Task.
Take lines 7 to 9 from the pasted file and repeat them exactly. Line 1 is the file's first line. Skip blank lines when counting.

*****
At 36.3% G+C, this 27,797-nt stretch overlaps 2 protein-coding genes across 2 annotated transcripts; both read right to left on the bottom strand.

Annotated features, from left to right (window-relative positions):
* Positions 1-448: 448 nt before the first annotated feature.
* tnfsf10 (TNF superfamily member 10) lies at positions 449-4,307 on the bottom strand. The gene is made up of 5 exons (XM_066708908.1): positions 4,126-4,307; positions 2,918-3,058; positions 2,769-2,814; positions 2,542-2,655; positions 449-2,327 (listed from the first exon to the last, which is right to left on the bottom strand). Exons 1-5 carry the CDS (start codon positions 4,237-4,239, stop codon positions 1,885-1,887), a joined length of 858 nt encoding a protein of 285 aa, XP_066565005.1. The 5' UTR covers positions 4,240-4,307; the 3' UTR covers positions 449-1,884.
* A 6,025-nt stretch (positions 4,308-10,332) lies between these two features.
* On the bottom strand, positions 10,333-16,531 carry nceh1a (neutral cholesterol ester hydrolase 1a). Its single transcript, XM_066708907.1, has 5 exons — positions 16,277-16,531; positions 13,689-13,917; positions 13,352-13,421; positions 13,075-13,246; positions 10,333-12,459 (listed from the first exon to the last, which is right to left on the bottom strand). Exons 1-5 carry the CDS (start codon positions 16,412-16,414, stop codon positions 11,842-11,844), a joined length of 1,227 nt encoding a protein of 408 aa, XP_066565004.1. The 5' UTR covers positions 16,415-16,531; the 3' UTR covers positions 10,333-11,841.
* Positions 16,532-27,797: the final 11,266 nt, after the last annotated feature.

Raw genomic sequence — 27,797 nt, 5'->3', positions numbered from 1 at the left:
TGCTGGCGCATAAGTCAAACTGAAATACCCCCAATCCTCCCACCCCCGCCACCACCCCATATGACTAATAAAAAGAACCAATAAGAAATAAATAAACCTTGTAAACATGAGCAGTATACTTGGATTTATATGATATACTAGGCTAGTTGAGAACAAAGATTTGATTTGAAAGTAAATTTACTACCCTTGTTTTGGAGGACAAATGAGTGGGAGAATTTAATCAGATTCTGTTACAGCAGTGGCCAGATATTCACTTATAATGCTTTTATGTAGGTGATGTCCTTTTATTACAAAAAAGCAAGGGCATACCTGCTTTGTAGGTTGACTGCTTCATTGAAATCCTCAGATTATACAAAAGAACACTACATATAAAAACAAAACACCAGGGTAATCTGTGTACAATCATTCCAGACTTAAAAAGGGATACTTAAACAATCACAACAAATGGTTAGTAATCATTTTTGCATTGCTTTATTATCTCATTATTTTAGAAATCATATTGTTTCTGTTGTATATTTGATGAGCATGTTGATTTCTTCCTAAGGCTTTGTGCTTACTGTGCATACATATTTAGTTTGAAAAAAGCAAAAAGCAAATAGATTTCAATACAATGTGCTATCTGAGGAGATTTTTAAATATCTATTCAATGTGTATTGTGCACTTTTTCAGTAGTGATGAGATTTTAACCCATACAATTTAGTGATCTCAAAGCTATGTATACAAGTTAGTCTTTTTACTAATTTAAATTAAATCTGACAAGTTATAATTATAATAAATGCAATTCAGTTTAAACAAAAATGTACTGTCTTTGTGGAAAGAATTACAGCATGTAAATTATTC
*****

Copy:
* Positions 16,532-27,797: the final 11,266 nt, after the last annotated feature.

Raw genomic sequence — 27,797 nt, 5'->3', positions numbered from 1 at the left:
TGCTGGCGCATAAGTCAAACTGAAATACCCCCAATCCTCCCACCCCCGCCACCACCCCATATGACTAATAAAAAGAACCAATAAGAAATAAATAAACCTTGTAAACATGAGCAGTATACTTGGATTTATATGATATACTAGGCTAGTTGAGAACAAAGATTTGATTTGAAAGTAAATTTACTACCCTTGTTTTGGAGGACAAATGAGTGGGAGAATTTAATCAGATTCTGTTACAGCAGTGGCCAGATATTCACTTATAATGCTTTTATGTAGGTGATGTCCTTTTATTACAAAAAAGCAAGGGCATACCTGCTTTGTAGGTTGACTGCTTCATTGAAATCCTCAGATTATACAAAAGAACACTACATATAAAAACAAAACACCAGGGTAATCTGTGTACAATCATTCCAGACTTAAAAAGGGATACTTAAACAATCACAACAAATGGTTAGTAATCATTTTTGCATTGCTTTATTATCTCATTATTTTAGAAATCATATTGTTTCTGTTGTATATTTGATGAGCATGTTGATTTCTTCCTAAGGCTTTGTGCTTACTGTGCATACATATTTAGTTTGAAAAAAGCAAAAAGCAAATAGATTTCAATACAATGTGCTATCTGAGGAGATTTTTAAATATCTATTCAATGTGTATTGTGCACTTTTTCAGTAGTGATGAGATTTTAACCCATACAATTTAGTGATCTCAAAGCTATGTATACAAGTTAGTCTTTTTACTAATTTAAATTAAATCTGACAAGTTATAATTATAATAAATGCAATTCAGTTTAAACAAAAATGTACTGTCTTTGTGGAAAGAATTACAGCATGTAAATTATTC